No amount of post-consumer recycling can recoup the waste generated before consumers purchase their devices.
Guidelines for screen use for students need to take more than just time into account. Sleep, eye health, posture and other wellbeing issues need consideration as well.
The wired Earth of the 21st century is at the mercy of the volatile nature of the sun.
The most sustainable phone is the one you already own. But if you're in the market for a new handset, consider choosing one with replaceable parts to avoid having to replace the whole thing again.
Is an archaic sewing skill a key to connected, sensing, communicating fabrics of the future?
Fill a tank with water, sugar, and old mobile phones. Add bacteria and stir. Result? Rare earth metals. This is biomining, and it's the way of the future.
Flaws in manufacturing processes can cause chip flaws like Spectre and Meltdown – and blockchain technology may offer a solution.
Welcome to your future.
New materials just one atom thick could help make graphene even more useful.
Many companies are working to prevent customers from fixing broken smartphones and tractors. By doing so, they're missing out on an opportunity to build customer loyalty and boost profits.
Compressed glassy carbon could be used to make better bulletproof vests or new types of electronics.
When technology evolves, it affects not only your financial position but also your ability to exercise other choices.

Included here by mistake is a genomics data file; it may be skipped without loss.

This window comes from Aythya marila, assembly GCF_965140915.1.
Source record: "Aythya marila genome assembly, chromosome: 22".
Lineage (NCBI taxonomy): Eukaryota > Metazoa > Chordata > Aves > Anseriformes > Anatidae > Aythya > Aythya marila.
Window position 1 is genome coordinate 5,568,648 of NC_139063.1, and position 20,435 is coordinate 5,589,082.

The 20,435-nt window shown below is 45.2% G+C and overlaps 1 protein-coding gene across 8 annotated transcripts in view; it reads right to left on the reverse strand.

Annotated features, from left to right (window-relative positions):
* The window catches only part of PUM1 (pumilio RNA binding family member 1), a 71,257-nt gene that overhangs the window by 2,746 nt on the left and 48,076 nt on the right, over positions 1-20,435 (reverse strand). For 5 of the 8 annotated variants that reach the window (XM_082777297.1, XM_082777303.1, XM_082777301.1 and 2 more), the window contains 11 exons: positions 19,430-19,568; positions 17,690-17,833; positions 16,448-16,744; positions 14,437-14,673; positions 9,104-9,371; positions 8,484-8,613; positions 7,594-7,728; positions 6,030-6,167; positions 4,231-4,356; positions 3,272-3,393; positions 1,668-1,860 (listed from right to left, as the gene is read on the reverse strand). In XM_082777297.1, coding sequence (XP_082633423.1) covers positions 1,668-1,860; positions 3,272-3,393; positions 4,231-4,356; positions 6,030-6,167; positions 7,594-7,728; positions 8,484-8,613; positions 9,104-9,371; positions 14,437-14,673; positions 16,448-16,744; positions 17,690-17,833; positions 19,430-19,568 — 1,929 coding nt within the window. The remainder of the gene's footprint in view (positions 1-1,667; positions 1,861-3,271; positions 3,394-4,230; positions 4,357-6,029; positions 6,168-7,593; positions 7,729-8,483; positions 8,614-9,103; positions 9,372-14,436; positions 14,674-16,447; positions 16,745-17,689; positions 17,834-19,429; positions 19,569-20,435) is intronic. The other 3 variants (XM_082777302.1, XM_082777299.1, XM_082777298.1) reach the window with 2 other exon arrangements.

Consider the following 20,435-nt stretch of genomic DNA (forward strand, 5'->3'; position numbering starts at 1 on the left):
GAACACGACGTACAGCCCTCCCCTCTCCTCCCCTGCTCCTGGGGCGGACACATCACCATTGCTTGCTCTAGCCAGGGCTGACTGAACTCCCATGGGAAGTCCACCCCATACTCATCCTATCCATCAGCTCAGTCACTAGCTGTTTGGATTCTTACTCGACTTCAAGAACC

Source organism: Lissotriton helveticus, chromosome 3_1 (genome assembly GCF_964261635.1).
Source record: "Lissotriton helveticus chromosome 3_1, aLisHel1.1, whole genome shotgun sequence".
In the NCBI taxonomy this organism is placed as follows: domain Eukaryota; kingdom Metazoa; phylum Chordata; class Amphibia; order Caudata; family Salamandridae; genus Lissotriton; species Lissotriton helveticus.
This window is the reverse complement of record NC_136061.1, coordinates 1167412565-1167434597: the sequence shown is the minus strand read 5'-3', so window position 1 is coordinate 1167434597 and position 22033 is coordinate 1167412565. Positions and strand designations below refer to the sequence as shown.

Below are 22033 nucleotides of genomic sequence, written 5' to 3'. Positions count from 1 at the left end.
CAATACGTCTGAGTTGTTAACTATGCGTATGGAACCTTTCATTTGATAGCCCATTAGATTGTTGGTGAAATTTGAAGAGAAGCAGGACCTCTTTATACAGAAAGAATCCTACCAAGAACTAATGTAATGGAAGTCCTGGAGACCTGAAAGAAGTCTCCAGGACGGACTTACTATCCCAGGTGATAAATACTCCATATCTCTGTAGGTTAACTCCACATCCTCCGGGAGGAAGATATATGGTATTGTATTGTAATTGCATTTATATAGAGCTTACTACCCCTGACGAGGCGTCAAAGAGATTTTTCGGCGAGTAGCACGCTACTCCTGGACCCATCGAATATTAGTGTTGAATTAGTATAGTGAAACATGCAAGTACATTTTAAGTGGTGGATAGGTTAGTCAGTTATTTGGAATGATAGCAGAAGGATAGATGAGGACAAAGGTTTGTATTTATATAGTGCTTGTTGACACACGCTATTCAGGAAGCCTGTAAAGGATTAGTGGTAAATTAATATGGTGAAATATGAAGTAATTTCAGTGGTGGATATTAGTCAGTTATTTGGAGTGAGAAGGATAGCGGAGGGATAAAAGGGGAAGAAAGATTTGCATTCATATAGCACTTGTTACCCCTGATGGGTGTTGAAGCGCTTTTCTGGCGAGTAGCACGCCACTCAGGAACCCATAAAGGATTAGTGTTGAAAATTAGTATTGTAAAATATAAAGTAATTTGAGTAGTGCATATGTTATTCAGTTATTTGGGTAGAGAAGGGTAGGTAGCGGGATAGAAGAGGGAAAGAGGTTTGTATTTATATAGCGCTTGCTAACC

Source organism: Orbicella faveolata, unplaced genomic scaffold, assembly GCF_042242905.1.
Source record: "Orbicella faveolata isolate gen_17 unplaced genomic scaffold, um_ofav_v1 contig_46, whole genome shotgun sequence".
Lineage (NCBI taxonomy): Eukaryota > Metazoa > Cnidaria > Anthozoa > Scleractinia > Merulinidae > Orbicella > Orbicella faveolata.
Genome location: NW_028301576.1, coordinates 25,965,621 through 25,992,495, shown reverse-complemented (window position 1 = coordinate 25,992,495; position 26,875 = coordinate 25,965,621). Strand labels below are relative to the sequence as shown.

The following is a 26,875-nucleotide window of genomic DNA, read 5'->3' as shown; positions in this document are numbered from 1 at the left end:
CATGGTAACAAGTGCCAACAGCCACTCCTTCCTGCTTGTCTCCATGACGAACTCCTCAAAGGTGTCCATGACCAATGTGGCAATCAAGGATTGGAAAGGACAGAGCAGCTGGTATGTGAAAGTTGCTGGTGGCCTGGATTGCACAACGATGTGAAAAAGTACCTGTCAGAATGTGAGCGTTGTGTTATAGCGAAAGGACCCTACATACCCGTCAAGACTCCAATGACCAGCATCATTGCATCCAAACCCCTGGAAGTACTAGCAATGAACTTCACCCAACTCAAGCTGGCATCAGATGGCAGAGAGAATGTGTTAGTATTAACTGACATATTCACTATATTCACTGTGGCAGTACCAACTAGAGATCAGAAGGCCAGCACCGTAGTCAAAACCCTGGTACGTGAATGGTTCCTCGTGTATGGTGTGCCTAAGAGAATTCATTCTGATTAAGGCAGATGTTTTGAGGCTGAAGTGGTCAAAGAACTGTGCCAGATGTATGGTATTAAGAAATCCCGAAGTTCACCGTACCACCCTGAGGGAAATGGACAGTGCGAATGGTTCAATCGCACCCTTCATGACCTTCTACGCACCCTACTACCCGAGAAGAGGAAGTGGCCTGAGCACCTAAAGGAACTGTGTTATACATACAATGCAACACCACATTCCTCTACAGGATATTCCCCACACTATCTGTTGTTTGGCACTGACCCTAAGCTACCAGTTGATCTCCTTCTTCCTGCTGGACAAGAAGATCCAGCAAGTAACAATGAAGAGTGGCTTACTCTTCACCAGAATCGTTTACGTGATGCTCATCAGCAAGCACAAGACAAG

Without Alan Blumlein's genius, most things would sound altogether different today.
As electronic transistors get tinier, they approach a point at which they won't be able to get smaller. How can we keep shrinking our devices, and making them more powerful at the same time? Light.
Australia is among the world's top ten users of electronic and electrical products. But our systems for recycling the resulting 'e-waste' fall a long way short of other rich nations.
Imagine if your smartphone was built into your arm. Flexible organic electronics could one day make artificial skin displays a reality.
Molybdenum disulphide, hexagonal boron nitride and other materials yet to be discovered will be used to build the electronics of the future.
As we reach the limits of what can be done with silicon, the search for new and improved superconductors is on.
Displays you can roll up and put in your pocket are routinely touted as the next advance in screen technology. So why don't we have them in our homes yet?
As the components in electronic devices are shrinking to the nanoscale, even a single atom out of place can disrupt their function. But this also presents an opportunity to make them even better.